A major announcement this week from Vermont's governor means the state's largest annual event will be coming back — providing a lifeline to a nonprofit that says its future was riding on the return.
The Champlain Valley Fair announced it will take place Aug. 27 through Sept. 5, a run made possible by the upcoming removal of capacity limits on events, whether they are scheduled outside or indoors.
The end-of-summer tradition typically draws 120,000 or so guests a year, according to fair organizers, but had to be canceled last year due to COVID-19.
Tuesday, Gov. Phil Scott, R-Vermont, announced the strong uptake of the COVID-19 vaccines in his state is letting him lift all capacity limits on events by the Fourth of July — though virus mitigation steps will stick around.
That announcement may just have been a lifeline for the nonprofit Champlain Valley Expo, which hosts the Champlain Valley Fair and many other events — such as RV shows, bingo nights and boat shows.
The Expo's Jeff Bartley told NECN the finances of the 130-acre campus in Essex Junction some years end up barely in the black. He added the Expo survived 2020 only thanks to federal rescue funds and good relationships with lenders.
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Therefore, he said, 2021 could've been bleak, or maybe even the end of the road for the facility as we know it, if it weren't for that good news on lifting capacity limits.
"Having the fair back means CVE is going to survive," Bartley said, adding the organization was overjoyed to hear Scott's announcement this week. "If we go away or we start having to sell space, that could be pretty devastating for the community."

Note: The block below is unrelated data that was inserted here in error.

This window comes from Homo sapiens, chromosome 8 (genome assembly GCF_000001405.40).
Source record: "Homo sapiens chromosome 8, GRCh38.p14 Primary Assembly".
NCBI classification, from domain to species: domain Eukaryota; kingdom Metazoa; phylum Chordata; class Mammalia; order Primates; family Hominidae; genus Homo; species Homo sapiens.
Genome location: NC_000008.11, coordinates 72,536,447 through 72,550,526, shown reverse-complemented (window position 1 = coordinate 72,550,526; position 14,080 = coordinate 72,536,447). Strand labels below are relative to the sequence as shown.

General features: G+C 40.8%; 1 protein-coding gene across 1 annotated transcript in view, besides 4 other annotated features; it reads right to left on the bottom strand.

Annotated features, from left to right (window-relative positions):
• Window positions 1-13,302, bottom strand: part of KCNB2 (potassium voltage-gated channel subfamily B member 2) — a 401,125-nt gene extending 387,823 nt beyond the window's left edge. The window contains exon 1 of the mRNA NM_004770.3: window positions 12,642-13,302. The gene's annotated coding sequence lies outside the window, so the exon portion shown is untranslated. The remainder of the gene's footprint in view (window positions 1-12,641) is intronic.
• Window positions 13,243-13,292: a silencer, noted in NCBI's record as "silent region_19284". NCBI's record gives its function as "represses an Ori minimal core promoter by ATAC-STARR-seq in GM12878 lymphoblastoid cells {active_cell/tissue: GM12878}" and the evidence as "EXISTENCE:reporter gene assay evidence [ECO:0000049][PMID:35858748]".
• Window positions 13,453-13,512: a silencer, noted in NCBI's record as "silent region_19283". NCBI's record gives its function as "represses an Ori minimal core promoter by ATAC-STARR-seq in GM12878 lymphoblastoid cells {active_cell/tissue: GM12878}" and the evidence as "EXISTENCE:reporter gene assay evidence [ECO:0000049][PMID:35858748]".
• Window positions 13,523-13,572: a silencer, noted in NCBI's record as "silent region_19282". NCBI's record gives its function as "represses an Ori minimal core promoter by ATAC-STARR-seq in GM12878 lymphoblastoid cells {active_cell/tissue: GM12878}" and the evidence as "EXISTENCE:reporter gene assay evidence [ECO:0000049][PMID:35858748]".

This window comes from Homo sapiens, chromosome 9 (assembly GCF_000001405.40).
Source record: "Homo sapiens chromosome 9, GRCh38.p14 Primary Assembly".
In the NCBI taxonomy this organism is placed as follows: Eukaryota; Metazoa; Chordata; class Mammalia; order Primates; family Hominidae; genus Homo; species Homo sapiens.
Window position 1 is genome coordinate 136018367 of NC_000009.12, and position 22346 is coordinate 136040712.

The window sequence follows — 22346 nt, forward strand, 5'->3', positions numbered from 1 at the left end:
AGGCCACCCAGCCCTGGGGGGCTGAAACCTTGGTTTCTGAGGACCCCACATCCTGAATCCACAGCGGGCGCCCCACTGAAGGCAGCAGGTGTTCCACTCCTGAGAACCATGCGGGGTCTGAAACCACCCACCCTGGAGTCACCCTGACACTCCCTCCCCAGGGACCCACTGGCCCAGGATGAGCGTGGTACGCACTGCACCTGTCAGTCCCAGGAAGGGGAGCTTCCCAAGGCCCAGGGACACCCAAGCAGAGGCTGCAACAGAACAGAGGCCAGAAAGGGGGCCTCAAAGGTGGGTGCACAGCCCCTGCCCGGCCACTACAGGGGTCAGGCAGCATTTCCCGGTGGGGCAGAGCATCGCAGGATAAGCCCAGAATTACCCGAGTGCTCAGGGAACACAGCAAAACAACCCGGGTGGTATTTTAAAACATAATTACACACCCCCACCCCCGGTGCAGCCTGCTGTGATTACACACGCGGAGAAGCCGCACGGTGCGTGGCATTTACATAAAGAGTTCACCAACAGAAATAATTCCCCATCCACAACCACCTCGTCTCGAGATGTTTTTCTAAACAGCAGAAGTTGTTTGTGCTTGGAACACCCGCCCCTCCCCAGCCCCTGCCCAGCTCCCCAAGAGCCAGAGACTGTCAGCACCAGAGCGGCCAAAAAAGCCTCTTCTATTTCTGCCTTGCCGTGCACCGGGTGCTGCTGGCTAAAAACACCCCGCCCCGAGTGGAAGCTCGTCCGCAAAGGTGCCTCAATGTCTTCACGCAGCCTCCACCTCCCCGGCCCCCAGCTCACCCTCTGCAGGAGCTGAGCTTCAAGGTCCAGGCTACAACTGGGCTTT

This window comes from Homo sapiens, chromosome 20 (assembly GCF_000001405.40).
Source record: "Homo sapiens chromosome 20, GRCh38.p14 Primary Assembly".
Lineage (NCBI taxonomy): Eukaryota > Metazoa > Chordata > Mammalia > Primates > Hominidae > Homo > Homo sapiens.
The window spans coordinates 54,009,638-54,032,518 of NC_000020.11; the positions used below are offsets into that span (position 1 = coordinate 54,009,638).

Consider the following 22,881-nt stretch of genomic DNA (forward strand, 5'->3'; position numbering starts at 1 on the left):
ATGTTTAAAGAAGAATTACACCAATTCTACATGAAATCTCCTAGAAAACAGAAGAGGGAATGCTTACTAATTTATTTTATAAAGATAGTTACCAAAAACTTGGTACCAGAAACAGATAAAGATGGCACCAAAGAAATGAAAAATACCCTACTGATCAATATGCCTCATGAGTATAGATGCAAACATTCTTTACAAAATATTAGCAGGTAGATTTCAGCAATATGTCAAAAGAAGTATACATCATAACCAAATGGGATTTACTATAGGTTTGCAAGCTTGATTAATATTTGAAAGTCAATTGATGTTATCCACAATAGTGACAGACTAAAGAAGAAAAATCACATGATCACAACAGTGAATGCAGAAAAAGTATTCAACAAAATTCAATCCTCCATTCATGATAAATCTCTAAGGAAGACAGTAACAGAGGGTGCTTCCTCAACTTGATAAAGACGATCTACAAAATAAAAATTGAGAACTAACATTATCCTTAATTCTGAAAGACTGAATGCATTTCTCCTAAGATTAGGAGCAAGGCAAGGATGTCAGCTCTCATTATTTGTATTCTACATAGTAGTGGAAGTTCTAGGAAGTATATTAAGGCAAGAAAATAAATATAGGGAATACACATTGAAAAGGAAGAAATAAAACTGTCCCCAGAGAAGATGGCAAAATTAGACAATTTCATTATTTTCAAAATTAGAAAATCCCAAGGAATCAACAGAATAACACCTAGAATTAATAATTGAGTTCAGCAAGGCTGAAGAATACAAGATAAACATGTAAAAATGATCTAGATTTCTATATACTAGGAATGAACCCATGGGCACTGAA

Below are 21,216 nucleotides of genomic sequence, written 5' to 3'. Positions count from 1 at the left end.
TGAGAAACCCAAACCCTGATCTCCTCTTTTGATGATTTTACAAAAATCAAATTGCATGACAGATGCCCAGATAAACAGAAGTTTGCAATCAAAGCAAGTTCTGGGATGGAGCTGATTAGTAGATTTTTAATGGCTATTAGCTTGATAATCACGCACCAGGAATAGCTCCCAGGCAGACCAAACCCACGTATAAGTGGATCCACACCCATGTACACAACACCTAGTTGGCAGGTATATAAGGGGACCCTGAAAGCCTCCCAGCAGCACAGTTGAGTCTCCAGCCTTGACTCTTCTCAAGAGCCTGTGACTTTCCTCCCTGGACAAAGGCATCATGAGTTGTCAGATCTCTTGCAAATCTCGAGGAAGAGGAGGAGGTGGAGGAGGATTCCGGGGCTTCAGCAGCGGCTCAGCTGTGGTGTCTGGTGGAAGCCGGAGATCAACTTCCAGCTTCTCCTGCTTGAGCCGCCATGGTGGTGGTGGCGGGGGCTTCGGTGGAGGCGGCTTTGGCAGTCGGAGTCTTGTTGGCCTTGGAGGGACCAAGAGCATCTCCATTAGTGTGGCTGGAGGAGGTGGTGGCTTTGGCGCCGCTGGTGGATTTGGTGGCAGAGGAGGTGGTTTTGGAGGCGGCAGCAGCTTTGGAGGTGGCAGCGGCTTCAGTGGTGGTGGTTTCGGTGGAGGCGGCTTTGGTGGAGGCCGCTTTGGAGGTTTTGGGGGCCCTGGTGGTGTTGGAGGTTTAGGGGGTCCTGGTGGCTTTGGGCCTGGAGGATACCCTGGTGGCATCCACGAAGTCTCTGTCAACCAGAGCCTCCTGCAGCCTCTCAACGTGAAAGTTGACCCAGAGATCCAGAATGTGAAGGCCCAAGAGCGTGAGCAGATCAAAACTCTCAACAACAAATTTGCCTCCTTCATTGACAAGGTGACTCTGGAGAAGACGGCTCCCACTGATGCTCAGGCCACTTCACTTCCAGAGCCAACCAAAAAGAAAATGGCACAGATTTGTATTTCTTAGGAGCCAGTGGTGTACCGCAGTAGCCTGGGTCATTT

Already, Bartley said promoters are calling to secure space at the facility, now that they have time to plan and confidence gatherings will be allowed. He said one event, a gathering of car enthusiasts, has already been booked.
That is sparking optimism for critical cash flow, he added, explaining the Expo's revenue from hosting vaccine clinics isn't covering debt or capital costs.
The new path to reopening Scott announced also means contractor Chris Farley could come in to spruce up long-dormant facilities.
"There's a lot of work to prepare," Farley said, as he worked to replace rotten wood in an old barn used during the fair to educate children about farming. "We're making sure everything’s done and done right, and getting everything ready for everyone to come back and enjoy the fair."
Curt Echo, a food vendor at the Champlain Valley Fair, said he is relieved the future of the Expo looks much more secure.
"I can't imagine the area not having a fair," Echo said. "And that got a little scary thinking, 'Maybe these things don't come back,' but having it come back is exciting."
Echo added that he is confident pent-up demand to get out of the house means the 99th Champlain Valley Fair and other events now in the works at the Expo will finally have the area feeling normal again.
"Normal would be so welcome, wouldn't it?" Echo said.
Click here for more information on the nonprofit Champlain Valley Expo.